Actions by central banks such as the US Federal Reserve in areas such as interest rates tend to grab financial news headlines across the globe.
Yet, the recent steps they have taken to make banking safer hardly attract any attention at all.
This is ironic. A simple analysis of the causes of the stock market roller-coasters in the past five years would show that most of them were almost certainly triggered by some banking crisis brewing somewhere in the world.
The measures by bank regulators may sound technical and lack the populist appeal of moves such as a cap on bankers' bonuses or a tax on financial transactions. But the measures will have a fundamental impact on how banks work and will hopefully lessen the chance of them failing in the next major financial crisis.
Last week, the US Fed said that US banks would need to obey the new, tougher international Basel III standards, which require lenders to increase their capital to at least 7 per cent equity against their risk-weighted assets over a period of five years.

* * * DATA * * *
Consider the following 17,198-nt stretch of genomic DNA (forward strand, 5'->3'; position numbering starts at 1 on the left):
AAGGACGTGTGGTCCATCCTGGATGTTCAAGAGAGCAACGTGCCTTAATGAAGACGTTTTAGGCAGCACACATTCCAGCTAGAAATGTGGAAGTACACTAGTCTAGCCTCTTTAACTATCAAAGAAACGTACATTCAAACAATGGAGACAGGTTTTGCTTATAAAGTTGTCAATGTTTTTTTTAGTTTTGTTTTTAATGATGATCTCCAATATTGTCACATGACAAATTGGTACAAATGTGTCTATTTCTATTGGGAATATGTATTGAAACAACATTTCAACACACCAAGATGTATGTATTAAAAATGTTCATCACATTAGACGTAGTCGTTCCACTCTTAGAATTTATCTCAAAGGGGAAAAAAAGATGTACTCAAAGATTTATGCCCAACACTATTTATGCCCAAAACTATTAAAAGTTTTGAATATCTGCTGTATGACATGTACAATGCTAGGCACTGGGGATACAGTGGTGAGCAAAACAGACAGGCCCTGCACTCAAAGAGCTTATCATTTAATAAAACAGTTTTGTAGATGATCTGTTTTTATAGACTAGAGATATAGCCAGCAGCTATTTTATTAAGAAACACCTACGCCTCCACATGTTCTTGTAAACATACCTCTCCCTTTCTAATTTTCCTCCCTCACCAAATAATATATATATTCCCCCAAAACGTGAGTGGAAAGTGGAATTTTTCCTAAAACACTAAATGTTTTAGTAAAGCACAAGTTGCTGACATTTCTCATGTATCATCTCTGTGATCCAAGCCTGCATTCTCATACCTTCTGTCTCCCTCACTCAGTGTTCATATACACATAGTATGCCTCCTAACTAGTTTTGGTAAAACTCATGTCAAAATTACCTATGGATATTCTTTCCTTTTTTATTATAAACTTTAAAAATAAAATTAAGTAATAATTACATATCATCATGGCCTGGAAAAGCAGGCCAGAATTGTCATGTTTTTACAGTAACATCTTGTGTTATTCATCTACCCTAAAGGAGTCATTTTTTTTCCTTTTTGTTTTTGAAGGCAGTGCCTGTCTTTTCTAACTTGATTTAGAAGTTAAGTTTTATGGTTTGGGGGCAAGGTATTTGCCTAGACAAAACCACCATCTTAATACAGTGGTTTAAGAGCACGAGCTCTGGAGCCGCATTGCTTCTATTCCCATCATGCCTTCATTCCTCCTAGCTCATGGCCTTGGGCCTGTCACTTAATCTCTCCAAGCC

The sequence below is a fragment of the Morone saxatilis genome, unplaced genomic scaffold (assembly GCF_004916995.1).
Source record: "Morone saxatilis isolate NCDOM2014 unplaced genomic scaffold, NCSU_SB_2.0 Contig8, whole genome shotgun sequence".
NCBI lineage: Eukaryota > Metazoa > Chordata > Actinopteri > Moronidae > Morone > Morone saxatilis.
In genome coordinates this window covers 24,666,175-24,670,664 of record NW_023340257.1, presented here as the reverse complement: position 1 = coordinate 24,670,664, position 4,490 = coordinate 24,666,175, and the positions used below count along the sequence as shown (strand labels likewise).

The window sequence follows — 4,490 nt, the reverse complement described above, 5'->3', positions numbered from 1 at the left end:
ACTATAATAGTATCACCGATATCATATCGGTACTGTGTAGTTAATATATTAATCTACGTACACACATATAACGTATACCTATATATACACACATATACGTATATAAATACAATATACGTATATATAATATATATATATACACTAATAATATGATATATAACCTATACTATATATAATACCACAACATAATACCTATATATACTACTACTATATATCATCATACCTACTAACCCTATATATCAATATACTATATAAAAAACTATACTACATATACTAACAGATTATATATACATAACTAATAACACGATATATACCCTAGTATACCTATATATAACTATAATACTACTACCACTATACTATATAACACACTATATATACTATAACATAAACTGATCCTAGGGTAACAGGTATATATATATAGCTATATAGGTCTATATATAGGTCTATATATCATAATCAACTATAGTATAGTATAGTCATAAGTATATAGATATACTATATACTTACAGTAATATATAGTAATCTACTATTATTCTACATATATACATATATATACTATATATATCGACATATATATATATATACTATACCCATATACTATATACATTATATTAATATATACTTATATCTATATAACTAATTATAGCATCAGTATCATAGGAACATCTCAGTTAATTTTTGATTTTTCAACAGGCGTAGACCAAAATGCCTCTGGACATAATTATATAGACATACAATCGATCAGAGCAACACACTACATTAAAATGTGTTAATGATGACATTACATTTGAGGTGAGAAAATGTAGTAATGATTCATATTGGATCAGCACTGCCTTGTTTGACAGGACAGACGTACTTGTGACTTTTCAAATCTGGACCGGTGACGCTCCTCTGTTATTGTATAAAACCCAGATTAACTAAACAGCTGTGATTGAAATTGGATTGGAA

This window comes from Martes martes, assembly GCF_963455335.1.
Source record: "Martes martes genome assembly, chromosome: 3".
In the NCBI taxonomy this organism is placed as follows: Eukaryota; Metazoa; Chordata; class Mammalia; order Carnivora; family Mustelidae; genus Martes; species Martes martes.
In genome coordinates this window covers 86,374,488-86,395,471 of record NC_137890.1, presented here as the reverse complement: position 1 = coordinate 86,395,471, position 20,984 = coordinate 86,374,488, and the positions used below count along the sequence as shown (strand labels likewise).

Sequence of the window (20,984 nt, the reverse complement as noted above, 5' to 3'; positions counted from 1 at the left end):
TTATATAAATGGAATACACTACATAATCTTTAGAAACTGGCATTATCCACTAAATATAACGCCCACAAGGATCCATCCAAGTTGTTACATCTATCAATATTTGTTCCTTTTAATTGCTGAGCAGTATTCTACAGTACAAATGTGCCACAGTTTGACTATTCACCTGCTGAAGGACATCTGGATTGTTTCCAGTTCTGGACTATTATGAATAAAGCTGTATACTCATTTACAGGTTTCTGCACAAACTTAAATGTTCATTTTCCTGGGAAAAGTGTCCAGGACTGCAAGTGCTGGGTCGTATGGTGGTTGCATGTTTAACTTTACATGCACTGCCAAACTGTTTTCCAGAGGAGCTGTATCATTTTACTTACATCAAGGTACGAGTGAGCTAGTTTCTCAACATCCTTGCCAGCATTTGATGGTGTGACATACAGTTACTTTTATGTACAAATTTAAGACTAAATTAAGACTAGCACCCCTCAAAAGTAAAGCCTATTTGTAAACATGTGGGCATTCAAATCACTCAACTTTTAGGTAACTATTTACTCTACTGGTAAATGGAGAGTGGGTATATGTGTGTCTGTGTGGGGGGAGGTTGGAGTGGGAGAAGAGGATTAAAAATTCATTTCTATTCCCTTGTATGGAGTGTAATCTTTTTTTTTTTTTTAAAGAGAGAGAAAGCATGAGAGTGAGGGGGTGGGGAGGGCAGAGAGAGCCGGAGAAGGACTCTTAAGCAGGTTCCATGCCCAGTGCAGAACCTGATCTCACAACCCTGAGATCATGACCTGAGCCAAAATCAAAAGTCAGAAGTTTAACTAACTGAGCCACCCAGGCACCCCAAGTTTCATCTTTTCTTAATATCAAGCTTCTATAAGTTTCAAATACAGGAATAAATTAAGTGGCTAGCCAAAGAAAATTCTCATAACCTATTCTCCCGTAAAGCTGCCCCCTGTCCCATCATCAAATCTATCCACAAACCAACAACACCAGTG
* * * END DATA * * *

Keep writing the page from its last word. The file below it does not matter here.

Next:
Put simply, this essentially means that for every $1 which a US bank lends out, it must be backed by seven cents of the lender's own money. That may not sound like much if the lender were to face a sudden cash crunch, but US banks were used to even lower capital requirements before the 2008 global financial crisis.
In contrast, Singapore lenders have had to put up with much tougher capital adequacy ratio arrangements.
OCBC Bank has a total capital adequacy ratio of 18.1 per cent, followed by United Overseas Bank with 18 per cent and DBS Group, whose capital adequacy ratio is 15.5 per cent.
The other big reform taking place is the drive to push derivatives being traded over the counter among banks to trading on exchanges and settling within clearing houses.
It addresses one of the biggest weaknesses exposed by the 2008 financial crisis - the over-the-counter trading of credit default swaps, which led to the near-collapse of US insurance giant AIG.